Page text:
The four main Nordic nations – Sweden, Finland, Denmark and Norway – are among the world’s most highly ranked countries in terms of the factors that determine prosperity and particularly in terms of innovation: consistently ranking well above Australia.1 They are also among the most equal in terms of income distribution – much more equal than Australia.2 These countries therefore provide an opportunity to study how policy settings might be adjusted in Australia to bring about a more prosperous, innovative and equal society here.
The Nordic countries are tangible examples of how economies flourish best in less economically divided societies. Nobel Prize-winning economist Joseph Stiglitz has shown that, “over the period 2000 to 2010, high-taxing Sweden…grew far faster than the United States. The country’s average growth rates…exceeded those of the United States…2.31% a year versus 1.85%”.3 When those calculations are updated to look at
the trend from 2010 to 2016, Sweden’s superior average annual economic growth rate continued – 2.86% compared to America’s 2.14%.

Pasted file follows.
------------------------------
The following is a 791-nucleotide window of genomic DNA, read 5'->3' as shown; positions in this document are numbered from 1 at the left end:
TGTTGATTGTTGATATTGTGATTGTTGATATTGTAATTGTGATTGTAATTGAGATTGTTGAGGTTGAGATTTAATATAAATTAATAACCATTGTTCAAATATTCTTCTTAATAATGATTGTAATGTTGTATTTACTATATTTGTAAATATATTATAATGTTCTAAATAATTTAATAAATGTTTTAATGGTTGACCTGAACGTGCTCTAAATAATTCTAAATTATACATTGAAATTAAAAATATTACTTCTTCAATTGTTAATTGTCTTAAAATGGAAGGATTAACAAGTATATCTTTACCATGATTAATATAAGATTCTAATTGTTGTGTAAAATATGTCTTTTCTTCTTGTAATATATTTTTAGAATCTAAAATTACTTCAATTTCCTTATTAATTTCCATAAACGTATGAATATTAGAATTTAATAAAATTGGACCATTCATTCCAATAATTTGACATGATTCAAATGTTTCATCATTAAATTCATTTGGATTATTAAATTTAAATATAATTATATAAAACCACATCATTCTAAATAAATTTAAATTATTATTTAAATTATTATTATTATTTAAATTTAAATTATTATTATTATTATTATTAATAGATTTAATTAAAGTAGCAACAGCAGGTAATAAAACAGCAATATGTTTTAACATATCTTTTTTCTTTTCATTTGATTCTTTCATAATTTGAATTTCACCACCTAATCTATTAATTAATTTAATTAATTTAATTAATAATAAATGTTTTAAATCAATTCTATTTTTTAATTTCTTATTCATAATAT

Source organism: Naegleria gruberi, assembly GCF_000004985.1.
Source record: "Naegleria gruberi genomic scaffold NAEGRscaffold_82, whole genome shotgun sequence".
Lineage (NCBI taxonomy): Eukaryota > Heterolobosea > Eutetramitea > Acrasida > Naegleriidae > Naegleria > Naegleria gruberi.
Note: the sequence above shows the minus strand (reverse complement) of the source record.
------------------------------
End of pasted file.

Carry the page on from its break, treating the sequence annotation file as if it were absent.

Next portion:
Tax is a part of the Nordic countries’ economic success and a point of difference with Australia. The Swedish word for tax – skatt – has another meaning: ‘treasure’. This makes the Swedish language unusual in having such positive connotations associated with the word for community members’ payment of contributions for the general good.5 Values such as security, fairness, trust and a sense of belonging underpin – and are in turn reinforced by – the taxation arrangements in all four main Nordic nations.
While changing the Australian word for tax is unlikely, improving the fairness and transparency of the tax system could begin to strengthen similar values here.
SOURCE: Andrew Scott. “Skatt: Treasure and tax in Australia and the Nordic countries.” Australia Institute, March 2019.
Produced by the librarians at the Brotherhood of St Laurence in Melbourne, Australia